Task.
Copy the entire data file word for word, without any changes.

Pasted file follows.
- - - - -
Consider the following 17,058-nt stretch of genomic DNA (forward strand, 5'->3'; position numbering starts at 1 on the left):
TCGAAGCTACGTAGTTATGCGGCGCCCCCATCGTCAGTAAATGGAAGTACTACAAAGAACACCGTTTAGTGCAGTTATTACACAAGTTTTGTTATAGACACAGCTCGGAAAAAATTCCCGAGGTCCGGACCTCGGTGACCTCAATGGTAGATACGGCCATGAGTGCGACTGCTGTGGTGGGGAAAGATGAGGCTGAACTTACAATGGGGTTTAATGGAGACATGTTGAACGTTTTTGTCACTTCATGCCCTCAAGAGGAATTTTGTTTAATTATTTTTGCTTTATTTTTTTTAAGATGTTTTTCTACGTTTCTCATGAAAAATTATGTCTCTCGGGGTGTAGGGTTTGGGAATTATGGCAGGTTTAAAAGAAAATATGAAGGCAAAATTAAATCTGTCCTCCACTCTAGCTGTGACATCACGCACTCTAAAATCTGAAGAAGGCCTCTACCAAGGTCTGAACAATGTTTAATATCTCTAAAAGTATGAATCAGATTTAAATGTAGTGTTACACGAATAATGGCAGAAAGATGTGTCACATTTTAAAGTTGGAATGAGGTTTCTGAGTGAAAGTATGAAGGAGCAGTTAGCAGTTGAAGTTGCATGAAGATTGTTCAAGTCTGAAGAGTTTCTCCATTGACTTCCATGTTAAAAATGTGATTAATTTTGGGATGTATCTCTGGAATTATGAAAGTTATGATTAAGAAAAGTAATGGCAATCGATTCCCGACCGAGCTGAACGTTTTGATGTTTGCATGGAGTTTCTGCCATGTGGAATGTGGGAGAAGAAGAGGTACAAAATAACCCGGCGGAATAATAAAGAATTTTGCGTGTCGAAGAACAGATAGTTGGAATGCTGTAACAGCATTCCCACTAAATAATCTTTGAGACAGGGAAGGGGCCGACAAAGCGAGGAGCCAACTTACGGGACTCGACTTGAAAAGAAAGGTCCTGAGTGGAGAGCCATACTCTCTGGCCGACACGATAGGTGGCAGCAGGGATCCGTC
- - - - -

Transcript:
Consider the following 17,058-nt stretch of genomic DNA (forward strand, 5'->3'; position numbering starts at 1 on the left):
TCGAAGCTACGTAGTTATGCGGCGCCCCCATCGTCAGTAAATGGAAGTACTACAAAGAACACCGTTTAGTGCAGTTATTACACAAGTTTTGTTATAGACACAGCTCGGAAAAAATTCCCGAGGTCCGGACCTCGGTGACCTCAATGGTAGATACGGCCATGAGTGCGACTGCTGTGGTGGGGAAAGATGAGGCTGAACTTACAATGGGGTTTAATGGAGACATGTTGAACGTTTTTGTCACTTCATGCCCTCAAGAGGAATTTTGTTTAATTATTTTTGCTTTATTTTTTTTAAGATGTTTTTCTACGTTTCTCATGAAAAATTATGTCTCTCGGGGTGTAGGGTTTGGGAATTATGGCAGGTTTAAAAGAAAATATGAAGGCAAAATTAAATCTGTCCTCCACTCTAGCTGTGACATCACGCACTCTAAAATCTGAAGAAGGCCTCTACCAAGGTCTGAACAATGTTTAATATCTCTAAAAGTATGAATCAGATTTAAATGTAGTGTTACACGAATAATGGCAGAAAGATGTGTCACATTTTAAAGTTGGAATGAGGTTTCTGAGTGAAAGTATGAAGGAGCAGTTAGCAGTTGAAGTTGCATGAAGATTGTTCAAGTCTGAAGAGTTTCTCCATTGACTTCCATGTTAAAAATGTGATTAATTTTGGGATGTATCTCTGGAATTATGAAAGTTATGATTAAGAAAAGTAATGGCAATCGATTCCCGACCGAGCTGAACGTTTTGATGTTTGCATGGAGTTTCTGCCATGTGGAATGTGGGAGAAGAAGAGGTACAAAATAACCCGGCGGAATAATAAAGAATTTTGCGTGTCGAAGAACAGATAGTTGGAATGCTGTAACAGCATTCCCACTAAATAATCTTTGAGACAGGGAAGGGGCCGACAAAGCGAGGAGCCAACTTACGGGACTCGACTTGAAAAGAAAGGTCCTGAGTGGAGAGCCATACTCTCTGGCCGACACGATAGGTGGCAGCAGGGATCCGTC